Your Teaching and Learning Style
Things to think about before getting started
Teaching is a complicated skill, and something you will have to develop over time. However, there are a few simple principles to use as a starting point for your teaching journey. The acronym for these principles is COACH
Circus is a careful balancing act between apparent risk and reasonable safety precautions
Practice of Coaching
This section builds on coaching theory to develop a complete picture of what’s involved in being a circus trainer
Terminology: This course is not an education degree, and you’ll like be exposing yourself to a whole bunch of legal implications if you use the term “circus teacher”. Trainer is fine.
Working With Children Check: In NSW, Australia, if you are any way dealing with children, you need to have a WWCCheck number. It’s valid for 5 years, and currently costs $80 for paid positions or free for volutunteers, more information available from Service NSW. If you live elsewhere it’s worth looking into the legal requirements of your state or country.
Insurance: You will need to be covered by public liability insurance for your work as a trainer, so make sure you hold your own policy (up to $20 million is standard) or are covered by the organisation you work for. AON and Duck for Cover are the two main providers for individual trainers and performers in Australia, but make sure you do the research to find the best policy for you.
First Aid: As mentioned in the safety section, a good working knowledge of first aid is invaluable to a circus trainer, even if the best case scenario is never needing to call on your knowledge. In Australia the basic course is currently called Provide First Aid, and needs to be renewed every 3 years.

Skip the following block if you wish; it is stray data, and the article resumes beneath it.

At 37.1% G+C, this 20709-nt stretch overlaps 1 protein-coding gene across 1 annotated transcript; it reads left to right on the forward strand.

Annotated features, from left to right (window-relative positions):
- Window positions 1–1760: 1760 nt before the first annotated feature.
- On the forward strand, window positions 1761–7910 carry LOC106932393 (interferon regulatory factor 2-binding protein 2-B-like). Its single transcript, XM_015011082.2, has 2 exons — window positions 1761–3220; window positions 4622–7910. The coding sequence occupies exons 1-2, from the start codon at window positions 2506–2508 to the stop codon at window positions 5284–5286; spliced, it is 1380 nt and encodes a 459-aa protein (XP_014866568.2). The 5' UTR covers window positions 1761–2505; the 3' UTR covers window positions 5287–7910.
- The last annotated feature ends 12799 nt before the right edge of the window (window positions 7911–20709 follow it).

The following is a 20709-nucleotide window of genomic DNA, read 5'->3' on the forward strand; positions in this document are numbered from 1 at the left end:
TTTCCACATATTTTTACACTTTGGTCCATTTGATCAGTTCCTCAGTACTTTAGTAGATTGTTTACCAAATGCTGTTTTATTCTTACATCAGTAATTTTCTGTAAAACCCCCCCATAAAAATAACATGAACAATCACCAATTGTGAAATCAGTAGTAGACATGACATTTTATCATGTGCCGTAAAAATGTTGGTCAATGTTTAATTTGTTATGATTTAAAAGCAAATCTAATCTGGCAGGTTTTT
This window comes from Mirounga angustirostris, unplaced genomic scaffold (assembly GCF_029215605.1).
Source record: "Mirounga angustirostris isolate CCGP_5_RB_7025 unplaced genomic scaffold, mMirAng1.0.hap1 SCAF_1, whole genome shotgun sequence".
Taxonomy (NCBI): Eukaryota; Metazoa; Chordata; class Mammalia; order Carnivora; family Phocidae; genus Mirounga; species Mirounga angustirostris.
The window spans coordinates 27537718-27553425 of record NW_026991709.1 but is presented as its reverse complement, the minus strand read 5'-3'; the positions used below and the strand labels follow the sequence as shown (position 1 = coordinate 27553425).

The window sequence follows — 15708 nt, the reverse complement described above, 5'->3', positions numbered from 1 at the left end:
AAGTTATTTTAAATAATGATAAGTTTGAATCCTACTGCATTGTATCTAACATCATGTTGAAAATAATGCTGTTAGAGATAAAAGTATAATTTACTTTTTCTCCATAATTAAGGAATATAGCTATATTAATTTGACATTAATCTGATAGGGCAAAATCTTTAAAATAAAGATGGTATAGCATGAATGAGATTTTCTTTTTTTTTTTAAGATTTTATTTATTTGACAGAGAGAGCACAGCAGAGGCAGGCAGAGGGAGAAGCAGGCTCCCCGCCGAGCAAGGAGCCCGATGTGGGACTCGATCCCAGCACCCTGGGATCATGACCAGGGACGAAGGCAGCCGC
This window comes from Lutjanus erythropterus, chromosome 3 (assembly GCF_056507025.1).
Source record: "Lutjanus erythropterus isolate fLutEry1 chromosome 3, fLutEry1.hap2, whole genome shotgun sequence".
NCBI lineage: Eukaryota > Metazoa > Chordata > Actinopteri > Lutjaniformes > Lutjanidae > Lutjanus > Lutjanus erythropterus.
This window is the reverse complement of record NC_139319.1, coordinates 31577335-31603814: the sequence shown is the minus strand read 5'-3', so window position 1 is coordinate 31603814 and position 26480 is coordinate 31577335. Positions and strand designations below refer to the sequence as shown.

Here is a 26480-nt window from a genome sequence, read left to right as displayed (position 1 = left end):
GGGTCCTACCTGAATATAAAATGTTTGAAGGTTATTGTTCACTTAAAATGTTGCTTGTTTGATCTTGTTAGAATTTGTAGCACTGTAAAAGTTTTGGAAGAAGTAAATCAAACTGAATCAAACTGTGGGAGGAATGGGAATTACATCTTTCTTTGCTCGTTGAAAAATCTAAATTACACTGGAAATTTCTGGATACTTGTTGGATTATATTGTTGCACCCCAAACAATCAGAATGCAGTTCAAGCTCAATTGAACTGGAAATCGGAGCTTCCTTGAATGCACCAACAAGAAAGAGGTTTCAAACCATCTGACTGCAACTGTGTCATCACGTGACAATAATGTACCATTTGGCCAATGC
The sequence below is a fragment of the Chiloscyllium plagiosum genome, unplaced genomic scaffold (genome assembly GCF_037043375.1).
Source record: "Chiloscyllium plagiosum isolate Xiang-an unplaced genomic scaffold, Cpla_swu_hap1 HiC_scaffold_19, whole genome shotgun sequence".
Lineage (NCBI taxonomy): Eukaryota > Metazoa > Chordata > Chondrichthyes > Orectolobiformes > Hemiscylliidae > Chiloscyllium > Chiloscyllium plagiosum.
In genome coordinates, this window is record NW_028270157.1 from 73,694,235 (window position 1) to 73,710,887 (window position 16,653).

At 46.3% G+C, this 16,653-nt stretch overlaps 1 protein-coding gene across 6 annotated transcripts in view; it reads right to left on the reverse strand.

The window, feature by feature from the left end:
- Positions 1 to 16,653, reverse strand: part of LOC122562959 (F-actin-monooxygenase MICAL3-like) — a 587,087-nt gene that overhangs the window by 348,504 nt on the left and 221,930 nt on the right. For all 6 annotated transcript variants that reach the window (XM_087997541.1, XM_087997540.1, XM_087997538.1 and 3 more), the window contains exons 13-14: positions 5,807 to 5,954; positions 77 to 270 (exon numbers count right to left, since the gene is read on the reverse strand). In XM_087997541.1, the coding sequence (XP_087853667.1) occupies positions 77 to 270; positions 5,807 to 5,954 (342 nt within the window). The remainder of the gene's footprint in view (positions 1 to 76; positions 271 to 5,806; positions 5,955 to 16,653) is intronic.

Subcontractors & Employees: You’ll need to know whether you’re a subcontractor or an employee of the organisation, and your legal obligations will vary accordingly. According to the ATO, “An employee works in your business and is part of your business. A contractor is running their own business.”
- If you are a subcontractor: you will need an Australian Business Number (more information) or a statement by supplier (more information). You generally send an invoice for work done and aren’t usually entitled to superannuation
- If you are an employee: you will need to supply your Tax File Number (more information) & superannuation details and collect a payslip
These are very basic guidelines, please check further details with your employer. If signing a contract, make sure you read and understand all terms. If you progress to working for yourself, your obligations will be similar to that of a subcontractor, and you’ll likely end up working as a subcontractor to others at times
Working for an organisation: When working for an organisation, you’re representing them, and are obliged to follow any policies they may have in place about presentation when working. It’s a good idea to have a basic understanding about how they operate (e.g. do they offer parties, classes, workshops etc) and have their business cards when you go out to do a job, in case someone asks you for more information. It’s considered bad etiquette, and in many cases a breach of contract to provide your personal business card, as any resulting enquiries should go through the company that got the original job, however you can always write your name on the card so you can be requested for any future work.
Checklist of things you should have or look into before starting work:
- ABN/TFN/Statement by supplier
- Public Liability Insurance (yours or studios)
- Senior first aid